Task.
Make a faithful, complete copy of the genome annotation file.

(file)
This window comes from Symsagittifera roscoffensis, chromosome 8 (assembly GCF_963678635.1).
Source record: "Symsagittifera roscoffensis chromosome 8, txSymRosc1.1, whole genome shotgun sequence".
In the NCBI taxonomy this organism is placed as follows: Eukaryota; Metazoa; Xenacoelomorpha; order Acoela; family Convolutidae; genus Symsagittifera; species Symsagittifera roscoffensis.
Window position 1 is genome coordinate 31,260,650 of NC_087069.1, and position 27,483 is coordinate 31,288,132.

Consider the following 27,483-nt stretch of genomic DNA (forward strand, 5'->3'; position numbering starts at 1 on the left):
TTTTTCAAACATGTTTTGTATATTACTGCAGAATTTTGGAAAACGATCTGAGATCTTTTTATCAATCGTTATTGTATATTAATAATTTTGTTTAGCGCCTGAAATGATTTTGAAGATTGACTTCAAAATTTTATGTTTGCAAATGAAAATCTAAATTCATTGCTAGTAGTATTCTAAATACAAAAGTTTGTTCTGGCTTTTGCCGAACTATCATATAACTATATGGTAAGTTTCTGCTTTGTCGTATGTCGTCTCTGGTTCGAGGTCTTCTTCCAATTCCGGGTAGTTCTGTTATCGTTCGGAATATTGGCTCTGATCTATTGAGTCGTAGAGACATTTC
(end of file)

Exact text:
This window comes from Symsagittifera roscoffensis, chromosome 8 (assembly GCF_963678635.1).
Source record: "Symsagittifera roscoffensis chromosome 8, txSymRosc1.1, whole genome shotgun sequence".
In the NCBI taxonomy this organism is placed as follows: Eukaryota; Metazoa; Xenacoelomorpha; order Acoela; family Convolutidae; genus Symsagittifera; species Symsagittifera roscoffensis.
Window position 1 is genome coordinate 31,260,650 of NC_087069.1, and position 27,483 is coordinate 31,288,132.

Consider the following 27,483-nt stretch of genomic DNA (forward strand, 5'->3'; position numbering starts at 1 on the left):
TTTTTCAAACATGTTTTGTATATTACTGCAGAATTTTGGAAAACGATCTGAGATCTTTTTATCAATCGTTATTGTATATTAATAATTTTGTTTAGCGCCTGAAATGATTTTGAAGATTGACTTCAAAATTTTATGTTTGCAAATGAAAATCTAAATTCATTGCTAGTAGTATTCTAAATACAAAAGTTTGTTCTGGCTTTTGCCGAACTATCATATAACTATATGGTAAGTTTCTGCTTTGTCGTATGTCGTCTCTGGTTCGAGGTCTTCTTCCAATTCCGGGTAGTTCTGTTATCGTTCGGAATATTGGCTCTGATCTATTGAGTCGTAGAGACATTTC